When a certain design was invented by a designer/master weaver/investor their names are given to the carpets as an identifier (such as Mohtasham, Haj Jalili, Ziegler, etc.). The value of these carpets depend on the fineness and age of the carpets as well as whether they were originally woven by the master weaver himself.
Some carpets are named after the technique of weaving (such as Gabbeh, Jajim, etc.) and are mostly tribal pieces woven by many different tribes. The values would mostly depend on the fineness and age of the carpets.
Carpets woven for specific purposes are named after the purpose (such as Prayer rugs, Mafresh – box covers, Sofreh – eating carpet, etc.). The name of the weaving centre or tribe might be added in front of the name to identify the place of weaving. The value of these depend mostly on the fineness and age.
For collectors there are currently five additional types of names that are added to the already long list: the era in which it was woven, the place of discovery, the Renaissance painters, historical events and the provenance.
ERA OF WEAVING:
This generally indicates the age of the carpet (such as Safavid Era, Mamluk Era, Seljuk Era, etc.). These carpets are rare and near priceless.
PLACE OF DISCOVERY:
Believe it or not, even with all the classification, there are still some pieces that are found but its origin cannot be determined. In these cases they are named after the place in which they were discovered (such as Topkapi, Pazyryk, etc.). These carpets are historical artefacts and priceless.
It was high fashion during Renaissance times to have your portrait painted with all your valuables and many Renaissance painters included Persian carpets in their works of art as well (such as Lotto, Memling, Holbein, etc). Their paintings survived into modern times and it was at first thought that they created the Persian carpets themselves since all their paintings generally included a particular carpet design. Only later when surviving carpets with similar designs were discovered was it realised that they were real, but the name of the painters stuck to it. These carpets are very rare and near priceless.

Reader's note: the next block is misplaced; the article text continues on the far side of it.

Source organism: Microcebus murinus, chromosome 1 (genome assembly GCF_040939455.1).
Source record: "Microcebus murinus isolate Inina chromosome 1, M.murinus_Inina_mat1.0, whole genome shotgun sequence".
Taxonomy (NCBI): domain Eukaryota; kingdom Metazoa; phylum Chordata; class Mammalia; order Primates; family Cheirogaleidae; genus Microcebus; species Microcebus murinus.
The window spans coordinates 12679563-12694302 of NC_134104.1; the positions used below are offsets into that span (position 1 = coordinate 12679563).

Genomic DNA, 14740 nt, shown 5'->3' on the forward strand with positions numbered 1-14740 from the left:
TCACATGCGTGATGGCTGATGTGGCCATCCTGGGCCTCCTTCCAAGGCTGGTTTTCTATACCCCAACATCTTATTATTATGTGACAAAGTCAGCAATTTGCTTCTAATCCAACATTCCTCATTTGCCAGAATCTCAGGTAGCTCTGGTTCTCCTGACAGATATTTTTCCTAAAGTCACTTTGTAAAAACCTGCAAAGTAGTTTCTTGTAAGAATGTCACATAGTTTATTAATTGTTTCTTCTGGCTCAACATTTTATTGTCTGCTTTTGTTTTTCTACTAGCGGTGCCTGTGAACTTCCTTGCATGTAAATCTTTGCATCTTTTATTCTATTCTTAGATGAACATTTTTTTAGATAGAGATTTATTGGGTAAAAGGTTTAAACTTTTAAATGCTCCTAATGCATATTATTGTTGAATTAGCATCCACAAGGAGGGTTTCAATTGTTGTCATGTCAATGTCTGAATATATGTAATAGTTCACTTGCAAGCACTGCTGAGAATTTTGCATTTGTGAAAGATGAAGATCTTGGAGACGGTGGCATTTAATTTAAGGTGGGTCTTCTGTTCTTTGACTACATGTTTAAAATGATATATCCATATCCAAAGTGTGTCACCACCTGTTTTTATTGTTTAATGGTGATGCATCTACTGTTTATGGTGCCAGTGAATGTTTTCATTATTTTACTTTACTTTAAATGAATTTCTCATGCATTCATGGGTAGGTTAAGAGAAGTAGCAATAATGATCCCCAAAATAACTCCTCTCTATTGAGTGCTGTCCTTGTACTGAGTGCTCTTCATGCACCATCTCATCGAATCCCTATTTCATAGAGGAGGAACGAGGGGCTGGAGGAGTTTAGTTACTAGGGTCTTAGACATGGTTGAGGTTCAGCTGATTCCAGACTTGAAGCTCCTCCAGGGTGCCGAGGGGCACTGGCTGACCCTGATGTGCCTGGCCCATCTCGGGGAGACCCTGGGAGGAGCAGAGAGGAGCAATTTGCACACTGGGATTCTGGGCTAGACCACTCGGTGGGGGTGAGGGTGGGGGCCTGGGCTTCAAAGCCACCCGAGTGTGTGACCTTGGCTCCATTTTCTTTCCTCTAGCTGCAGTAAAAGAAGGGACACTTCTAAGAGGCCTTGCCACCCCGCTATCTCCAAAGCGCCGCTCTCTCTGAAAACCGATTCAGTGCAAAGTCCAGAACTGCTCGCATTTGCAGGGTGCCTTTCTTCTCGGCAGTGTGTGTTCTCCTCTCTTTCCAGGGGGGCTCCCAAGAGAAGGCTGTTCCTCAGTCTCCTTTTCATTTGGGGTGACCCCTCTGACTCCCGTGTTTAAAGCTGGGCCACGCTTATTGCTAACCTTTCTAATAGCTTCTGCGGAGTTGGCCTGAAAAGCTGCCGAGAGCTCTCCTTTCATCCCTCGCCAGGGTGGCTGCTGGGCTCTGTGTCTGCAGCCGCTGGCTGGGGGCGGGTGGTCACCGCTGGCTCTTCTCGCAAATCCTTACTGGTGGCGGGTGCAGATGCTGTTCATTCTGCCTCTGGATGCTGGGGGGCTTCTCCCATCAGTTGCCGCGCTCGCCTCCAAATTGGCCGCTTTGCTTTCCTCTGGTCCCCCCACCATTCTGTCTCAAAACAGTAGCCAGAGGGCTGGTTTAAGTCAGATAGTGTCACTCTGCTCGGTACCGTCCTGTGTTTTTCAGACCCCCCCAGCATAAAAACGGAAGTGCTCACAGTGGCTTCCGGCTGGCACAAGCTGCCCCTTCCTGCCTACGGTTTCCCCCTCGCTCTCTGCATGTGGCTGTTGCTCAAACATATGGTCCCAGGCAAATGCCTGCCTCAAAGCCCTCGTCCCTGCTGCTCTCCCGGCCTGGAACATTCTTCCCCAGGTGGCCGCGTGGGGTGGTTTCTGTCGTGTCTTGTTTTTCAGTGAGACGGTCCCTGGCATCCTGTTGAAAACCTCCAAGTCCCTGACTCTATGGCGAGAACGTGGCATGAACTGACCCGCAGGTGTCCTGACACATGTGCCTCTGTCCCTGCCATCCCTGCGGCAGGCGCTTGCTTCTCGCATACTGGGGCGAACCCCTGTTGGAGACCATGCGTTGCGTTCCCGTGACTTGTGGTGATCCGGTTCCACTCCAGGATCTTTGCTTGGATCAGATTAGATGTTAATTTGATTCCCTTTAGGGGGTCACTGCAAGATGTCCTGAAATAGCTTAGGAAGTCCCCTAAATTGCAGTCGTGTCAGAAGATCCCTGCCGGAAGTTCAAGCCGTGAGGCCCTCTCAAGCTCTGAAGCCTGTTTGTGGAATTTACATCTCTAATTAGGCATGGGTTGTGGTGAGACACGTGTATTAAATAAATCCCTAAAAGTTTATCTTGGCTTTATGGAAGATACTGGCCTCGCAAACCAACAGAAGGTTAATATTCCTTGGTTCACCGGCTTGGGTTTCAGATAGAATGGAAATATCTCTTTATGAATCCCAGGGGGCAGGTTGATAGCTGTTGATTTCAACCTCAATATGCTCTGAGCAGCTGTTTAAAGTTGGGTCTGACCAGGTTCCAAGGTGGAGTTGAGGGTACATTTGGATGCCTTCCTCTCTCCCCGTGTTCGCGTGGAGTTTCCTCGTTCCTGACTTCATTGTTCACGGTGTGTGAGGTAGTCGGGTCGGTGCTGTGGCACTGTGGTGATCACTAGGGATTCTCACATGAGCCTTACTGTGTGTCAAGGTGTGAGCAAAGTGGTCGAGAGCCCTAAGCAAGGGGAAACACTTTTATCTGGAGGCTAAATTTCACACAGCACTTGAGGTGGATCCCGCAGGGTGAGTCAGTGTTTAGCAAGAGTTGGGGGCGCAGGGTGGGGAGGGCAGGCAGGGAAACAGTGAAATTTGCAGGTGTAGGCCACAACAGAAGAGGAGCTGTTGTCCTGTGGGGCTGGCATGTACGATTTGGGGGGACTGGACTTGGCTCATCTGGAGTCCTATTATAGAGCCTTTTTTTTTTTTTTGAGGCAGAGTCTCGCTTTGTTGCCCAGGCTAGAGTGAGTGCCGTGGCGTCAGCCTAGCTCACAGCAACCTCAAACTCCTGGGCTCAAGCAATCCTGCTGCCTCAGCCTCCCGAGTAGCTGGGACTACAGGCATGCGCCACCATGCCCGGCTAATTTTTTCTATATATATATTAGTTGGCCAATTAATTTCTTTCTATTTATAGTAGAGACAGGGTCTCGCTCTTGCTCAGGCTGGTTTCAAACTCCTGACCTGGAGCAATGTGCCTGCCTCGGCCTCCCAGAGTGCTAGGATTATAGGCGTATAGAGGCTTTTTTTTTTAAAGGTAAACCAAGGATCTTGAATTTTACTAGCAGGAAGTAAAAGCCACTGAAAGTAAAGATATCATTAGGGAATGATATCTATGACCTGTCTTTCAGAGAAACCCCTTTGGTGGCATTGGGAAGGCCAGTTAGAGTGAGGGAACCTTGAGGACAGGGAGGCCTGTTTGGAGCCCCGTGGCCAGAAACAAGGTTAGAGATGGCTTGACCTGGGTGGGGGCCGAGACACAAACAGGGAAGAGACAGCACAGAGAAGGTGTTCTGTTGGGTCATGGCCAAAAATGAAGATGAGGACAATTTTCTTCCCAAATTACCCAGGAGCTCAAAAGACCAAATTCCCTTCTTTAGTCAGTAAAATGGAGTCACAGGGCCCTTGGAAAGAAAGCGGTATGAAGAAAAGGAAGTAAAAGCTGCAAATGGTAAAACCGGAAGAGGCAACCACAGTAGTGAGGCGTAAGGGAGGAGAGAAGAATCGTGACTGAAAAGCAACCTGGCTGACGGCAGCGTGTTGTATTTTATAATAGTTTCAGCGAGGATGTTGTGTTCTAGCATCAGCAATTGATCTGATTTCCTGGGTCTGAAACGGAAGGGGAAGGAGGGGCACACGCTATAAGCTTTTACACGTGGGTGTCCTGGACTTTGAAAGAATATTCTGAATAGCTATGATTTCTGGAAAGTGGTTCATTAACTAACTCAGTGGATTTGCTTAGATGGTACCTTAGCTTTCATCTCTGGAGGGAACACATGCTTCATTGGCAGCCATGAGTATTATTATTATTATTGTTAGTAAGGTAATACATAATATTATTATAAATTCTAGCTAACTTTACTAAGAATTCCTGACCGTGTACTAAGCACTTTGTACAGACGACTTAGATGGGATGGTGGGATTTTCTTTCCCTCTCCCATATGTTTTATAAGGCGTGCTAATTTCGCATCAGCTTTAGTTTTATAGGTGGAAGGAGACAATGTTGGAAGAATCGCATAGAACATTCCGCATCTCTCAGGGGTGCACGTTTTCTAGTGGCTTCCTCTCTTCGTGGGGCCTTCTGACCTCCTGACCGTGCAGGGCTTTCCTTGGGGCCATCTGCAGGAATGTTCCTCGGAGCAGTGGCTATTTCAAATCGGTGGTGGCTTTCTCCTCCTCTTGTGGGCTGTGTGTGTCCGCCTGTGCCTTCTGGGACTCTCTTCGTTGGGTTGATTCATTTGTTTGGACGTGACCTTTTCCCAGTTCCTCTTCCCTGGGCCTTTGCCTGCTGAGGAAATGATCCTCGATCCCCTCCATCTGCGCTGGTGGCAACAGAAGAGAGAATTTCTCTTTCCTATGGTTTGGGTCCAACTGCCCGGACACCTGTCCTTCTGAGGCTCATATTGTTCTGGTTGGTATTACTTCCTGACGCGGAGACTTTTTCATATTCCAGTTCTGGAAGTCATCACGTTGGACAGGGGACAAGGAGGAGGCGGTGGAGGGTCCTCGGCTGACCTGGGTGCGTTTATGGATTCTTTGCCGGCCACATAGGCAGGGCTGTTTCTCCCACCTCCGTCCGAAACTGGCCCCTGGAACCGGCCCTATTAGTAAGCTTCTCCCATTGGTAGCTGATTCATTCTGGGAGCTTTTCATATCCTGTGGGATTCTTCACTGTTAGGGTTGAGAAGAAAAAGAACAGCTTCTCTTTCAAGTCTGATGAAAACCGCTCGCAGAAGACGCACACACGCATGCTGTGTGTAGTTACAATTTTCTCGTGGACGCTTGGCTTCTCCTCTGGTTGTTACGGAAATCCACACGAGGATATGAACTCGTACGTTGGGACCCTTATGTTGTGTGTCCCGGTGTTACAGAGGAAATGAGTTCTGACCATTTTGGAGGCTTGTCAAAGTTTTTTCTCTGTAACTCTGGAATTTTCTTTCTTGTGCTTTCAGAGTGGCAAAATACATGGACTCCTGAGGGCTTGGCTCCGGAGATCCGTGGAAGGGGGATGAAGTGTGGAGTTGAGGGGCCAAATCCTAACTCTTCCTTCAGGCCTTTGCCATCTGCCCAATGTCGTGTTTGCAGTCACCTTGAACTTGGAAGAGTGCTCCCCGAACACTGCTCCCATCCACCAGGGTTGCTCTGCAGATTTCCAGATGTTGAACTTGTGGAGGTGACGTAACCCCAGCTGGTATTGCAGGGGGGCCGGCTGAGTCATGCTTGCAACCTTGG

Our forefathers were constantly building and destroying empires and war booty was the prize for all their effort together with diplomatic gifts or royalties paid by subordinate kingdoms. These all often took the form of Persian carpets that was one of the main commodities for centuries. Many of these surviving carpets are named after historical events (such as Polonaise carpets) to commemorate it. These carpets are very rare and near priceless.
Provenance plays a big role in naming some antique pieces (such as the Sanguszko carpets, John Clarke collection, Salting carpets, etc.) even when the weaving style or place is known. These pieces generally become museum assets and are near priceless.
Roddy Yazdanpour is of the opinion that since the naming of carpets started in earnest the industry has lost some of its value. He compares it to some old secretive religions of Iran that lost its mysticism once scholars started writing about it and in so doing either endangered its very existence or caused its demise. More than the names it is the enjoyment of owning a Persian carpet that you love that matters above all.